This year you’ll hear a lot about digital transformation, AI and content customization, again. So, what else is new? We picked out some quieter, not-so-obvious digital trends to look for in 2020.
Friction Has A Price
According to Facebook’s annual STATE OF DISRUPTION report, the best-known disruptor brands are continuing to push past their comfort zones. Consumers expect and demand intuitive experiences. Every new step or delay creates friction — and increases the chance a customer will abandon their journey. SmileDirectClub, originally known for delivering dental aligners by mail, recently announced plans to open hundreds of “Smile Shops” in CVS locations nationwide, where customers can get a 3D scan of their teeth, in lieu of using the company’s at-home impression kit. This in-store solution costs consumers around $1k, several thousand less than the many appointments needed for traditional braces. [Download the Facebook report]
Of course it benefits Facebook when brands leverage their platform to create or promote seamless experiences, but that doesn’t negate their point. When SmileDirectClub made a massive move to reverse customer experience from in-home to in-store they increased the velocity of adoption for their product by removing a friction for people seeking local, in-person support. How can you increase the velocity of your customer’s journey?
Excellent EX To Drive Innovation
You know what drives digital innovation beyond skilled talent and supportive leadership? Employee Experience, or EX. EX runs the gamut, from team member experiences with internal tech such as timesheet software, to rolling out an expansion of a work from home policy. According to the Gartner 2020 HR trends report, 46% of employees feel that EX at work does not meet expectations. And EX is considered by 28% of HR leaders to be a driver of positive performance. Deloitte and Adobe also ring that alarm, warning that EX deficiencies stifle innovation. [Download the Gartner, Deloitte and Adobe 2020 trend reports]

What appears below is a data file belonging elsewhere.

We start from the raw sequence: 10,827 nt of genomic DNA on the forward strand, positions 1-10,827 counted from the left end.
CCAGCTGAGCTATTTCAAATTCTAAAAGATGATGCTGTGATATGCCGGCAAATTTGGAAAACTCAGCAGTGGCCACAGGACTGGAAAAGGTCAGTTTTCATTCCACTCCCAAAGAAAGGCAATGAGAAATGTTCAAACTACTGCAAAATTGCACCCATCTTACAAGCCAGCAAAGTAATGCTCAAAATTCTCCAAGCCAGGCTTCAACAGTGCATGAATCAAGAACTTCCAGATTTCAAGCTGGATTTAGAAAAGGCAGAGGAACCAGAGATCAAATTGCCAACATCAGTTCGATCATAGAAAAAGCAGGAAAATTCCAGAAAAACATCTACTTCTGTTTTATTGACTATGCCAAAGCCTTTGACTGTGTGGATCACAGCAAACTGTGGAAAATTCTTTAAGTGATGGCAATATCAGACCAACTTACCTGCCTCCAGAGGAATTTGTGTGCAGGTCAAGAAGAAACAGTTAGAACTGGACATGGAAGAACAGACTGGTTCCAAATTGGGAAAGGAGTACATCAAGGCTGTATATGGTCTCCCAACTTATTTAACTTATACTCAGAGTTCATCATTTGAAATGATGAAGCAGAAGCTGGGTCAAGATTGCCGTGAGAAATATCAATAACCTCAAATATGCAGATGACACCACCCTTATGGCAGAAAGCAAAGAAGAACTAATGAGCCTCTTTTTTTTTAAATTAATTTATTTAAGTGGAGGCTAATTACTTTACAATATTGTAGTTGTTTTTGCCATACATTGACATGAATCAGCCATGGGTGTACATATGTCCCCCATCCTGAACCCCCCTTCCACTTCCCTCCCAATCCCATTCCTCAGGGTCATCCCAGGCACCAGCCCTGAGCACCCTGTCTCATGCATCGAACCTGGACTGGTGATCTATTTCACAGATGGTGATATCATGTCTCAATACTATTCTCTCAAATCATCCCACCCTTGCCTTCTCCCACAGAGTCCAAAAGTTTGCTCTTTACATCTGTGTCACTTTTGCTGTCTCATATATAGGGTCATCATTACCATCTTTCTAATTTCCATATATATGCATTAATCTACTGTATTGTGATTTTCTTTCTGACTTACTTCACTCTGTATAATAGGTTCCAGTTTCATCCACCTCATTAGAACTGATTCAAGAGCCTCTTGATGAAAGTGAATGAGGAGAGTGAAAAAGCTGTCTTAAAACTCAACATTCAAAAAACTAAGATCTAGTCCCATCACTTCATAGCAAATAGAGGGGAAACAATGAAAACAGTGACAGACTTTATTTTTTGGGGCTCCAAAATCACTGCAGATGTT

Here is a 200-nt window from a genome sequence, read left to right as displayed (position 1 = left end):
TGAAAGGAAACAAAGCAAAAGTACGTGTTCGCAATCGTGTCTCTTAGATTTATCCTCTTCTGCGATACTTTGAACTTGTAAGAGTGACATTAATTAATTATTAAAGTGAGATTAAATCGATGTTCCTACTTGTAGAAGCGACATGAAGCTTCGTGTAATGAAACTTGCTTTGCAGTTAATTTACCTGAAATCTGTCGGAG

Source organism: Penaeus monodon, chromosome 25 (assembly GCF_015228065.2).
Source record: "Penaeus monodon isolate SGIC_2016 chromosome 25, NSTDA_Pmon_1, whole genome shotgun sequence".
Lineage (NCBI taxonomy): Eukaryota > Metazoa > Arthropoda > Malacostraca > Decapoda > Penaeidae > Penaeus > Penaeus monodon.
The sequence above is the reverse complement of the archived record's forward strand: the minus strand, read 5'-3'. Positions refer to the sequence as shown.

Gartner suggests empowering employees to tailor their day-to-day experiences, based on their preferences, rather than relying on managers to prioritize the experiences they think are most important. At CDM Princeton, we regularly survey teams to determine and address emerging frictions. Which EX barriers can we remove for teams to make space for increased innovation?
Speaking of employee experience, Deloitte shines the light on a growing trend where leading companies are realizing that every aspect of their organization that is disrupted by technology represents an opportunity to gain or lose trust. They are approaching trust not as a compliance or public relations issue, but as a business-critical goal to be pursued. Business leaders are reevaluating how their products, services, and the decisions they make—around managing data, building a partner ecosystem, and training employees, among others—build trust. [Download the Deloitte 2020 trends report]
CIOs are emphasizing “ethical technology” and creating a set of tools to help people recognize ethical dilemmas when making decisions on how to use disruptive technologies. Who are your sounding boards to ensure that the tech you propose for employees or consumers is ethical? What would an ‘ethical technology’ rule book look like for you?
by Nicky Battle
Senior Vice President, Engagement Strategy